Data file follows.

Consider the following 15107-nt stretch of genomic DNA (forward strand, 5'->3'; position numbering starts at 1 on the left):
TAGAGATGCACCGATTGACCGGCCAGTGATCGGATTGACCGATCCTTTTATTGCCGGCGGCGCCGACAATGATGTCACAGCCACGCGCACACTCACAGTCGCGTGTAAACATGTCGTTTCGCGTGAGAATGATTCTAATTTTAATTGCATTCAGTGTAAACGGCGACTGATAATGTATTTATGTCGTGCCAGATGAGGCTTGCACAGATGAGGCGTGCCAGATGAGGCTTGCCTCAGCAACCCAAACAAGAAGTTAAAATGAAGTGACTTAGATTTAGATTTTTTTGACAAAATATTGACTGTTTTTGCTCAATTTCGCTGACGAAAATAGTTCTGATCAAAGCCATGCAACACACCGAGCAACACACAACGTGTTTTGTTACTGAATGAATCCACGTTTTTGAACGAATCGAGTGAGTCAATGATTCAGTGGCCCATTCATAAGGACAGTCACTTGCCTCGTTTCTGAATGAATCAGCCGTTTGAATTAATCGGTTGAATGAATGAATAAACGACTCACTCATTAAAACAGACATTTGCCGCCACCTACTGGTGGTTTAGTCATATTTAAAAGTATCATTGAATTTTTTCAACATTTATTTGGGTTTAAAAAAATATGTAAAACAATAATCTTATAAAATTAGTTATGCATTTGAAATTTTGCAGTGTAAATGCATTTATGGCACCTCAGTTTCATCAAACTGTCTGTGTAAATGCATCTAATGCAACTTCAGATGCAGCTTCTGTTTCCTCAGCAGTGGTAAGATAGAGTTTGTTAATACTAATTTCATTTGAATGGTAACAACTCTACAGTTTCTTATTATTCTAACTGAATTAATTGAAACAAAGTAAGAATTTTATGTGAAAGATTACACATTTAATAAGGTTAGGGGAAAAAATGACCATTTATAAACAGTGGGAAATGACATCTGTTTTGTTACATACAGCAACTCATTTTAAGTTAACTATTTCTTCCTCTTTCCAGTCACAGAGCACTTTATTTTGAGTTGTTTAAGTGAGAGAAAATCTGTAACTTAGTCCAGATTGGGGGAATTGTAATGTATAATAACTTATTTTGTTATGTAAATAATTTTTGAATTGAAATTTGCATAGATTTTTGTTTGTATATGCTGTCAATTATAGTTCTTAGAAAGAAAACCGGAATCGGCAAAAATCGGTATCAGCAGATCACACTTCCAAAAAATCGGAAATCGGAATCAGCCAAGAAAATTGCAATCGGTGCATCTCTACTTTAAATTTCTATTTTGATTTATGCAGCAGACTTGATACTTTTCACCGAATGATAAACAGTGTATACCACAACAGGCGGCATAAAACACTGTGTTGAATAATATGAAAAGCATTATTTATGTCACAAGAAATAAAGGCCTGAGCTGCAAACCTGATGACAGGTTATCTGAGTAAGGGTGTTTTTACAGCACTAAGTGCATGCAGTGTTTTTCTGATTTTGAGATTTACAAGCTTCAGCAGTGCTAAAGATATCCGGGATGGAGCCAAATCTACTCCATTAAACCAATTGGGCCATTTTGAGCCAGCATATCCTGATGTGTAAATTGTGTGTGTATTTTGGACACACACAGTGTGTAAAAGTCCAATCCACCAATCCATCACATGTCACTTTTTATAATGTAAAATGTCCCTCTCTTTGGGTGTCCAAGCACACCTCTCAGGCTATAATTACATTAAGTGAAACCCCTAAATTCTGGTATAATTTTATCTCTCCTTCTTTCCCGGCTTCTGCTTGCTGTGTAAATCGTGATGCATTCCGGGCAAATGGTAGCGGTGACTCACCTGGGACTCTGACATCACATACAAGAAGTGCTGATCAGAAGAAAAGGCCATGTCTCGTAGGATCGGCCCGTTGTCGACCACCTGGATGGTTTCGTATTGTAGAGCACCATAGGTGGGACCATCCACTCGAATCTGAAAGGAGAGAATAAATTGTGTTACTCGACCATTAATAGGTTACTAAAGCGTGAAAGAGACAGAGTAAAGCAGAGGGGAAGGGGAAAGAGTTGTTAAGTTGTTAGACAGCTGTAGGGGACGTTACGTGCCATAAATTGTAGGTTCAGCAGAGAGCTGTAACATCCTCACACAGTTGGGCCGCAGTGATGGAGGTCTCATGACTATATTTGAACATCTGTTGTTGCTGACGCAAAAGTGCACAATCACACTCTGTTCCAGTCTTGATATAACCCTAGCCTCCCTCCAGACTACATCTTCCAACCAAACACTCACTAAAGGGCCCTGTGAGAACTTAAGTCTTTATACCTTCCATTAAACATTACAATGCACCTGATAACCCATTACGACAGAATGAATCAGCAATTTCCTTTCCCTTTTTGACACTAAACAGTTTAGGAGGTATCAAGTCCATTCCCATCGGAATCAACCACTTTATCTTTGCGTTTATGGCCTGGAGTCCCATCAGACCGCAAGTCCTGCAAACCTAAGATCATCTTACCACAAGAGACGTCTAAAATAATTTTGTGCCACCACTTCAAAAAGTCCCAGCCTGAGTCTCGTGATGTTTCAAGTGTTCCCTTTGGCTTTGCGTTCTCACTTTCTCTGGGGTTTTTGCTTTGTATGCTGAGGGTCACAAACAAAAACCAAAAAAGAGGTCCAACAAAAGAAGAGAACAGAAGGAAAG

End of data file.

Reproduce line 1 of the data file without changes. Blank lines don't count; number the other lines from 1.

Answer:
Consider the following 15107-nt stretch of genomic DNA (forward strand, 5'->3'; position numbering starts at 1 on the left):